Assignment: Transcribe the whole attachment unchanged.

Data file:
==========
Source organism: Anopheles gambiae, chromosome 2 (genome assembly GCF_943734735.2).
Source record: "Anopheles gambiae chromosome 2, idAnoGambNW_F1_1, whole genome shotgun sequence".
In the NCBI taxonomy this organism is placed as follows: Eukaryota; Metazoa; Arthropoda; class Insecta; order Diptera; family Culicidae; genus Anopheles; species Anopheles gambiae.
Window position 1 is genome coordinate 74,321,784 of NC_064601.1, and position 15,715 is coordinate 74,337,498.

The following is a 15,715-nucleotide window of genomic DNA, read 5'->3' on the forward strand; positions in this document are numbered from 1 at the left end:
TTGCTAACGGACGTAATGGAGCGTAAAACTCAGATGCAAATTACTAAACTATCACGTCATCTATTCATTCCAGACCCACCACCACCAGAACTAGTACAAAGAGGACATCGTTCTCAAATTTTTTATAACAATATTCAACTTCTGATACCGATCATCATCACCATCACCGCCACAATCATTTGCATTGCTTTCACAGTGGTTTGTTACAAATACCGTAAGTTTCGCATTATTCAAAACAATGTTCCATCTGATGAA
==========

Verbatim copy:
Source organism: Anopheles gambiae, chromosome 2 (genome assembly GCF_943734735.2).
Source record: "Anopheles gambiae chromosome 2, idAnoGambNW_F1_1, whole genome shotgun sequence".
In the NCBI taxonomy this organism is placed as follows: Eukaryota; Metazoa; Arthropoda; class Insecta; order Diptera; family Culicidae; genus Anopheles; species Anopheles gambiae.
Window position 1 is genome coordinate 74,321,784 of NC_064601.1, and position 15,715 is coordinate 74,337,498.

The following is a 15,715-nucleotide window of genomic DNA, read 5'->3' on the forward strand; positions in this document are numbered from 1 at the left end:
TTGCTAACGGACGTAATGGAGCGTAAAACTCAGATGCAAATTACTAAACTATCACGTCATCTATTCATTCCAGACCCACCACCACCAGAACTAGTACAAAGAGGACATCGTTCTCAAATTTTTTATAACAATATTCAACTTCTGATACCGATCATCATCACCATCACCGCCACAATCATTTGCATTGCTTTCACAGTGGTTTGTTACAAATACCGTAAGTTTCGCATTATTCAAAACAATGTTCCATCTGATGAA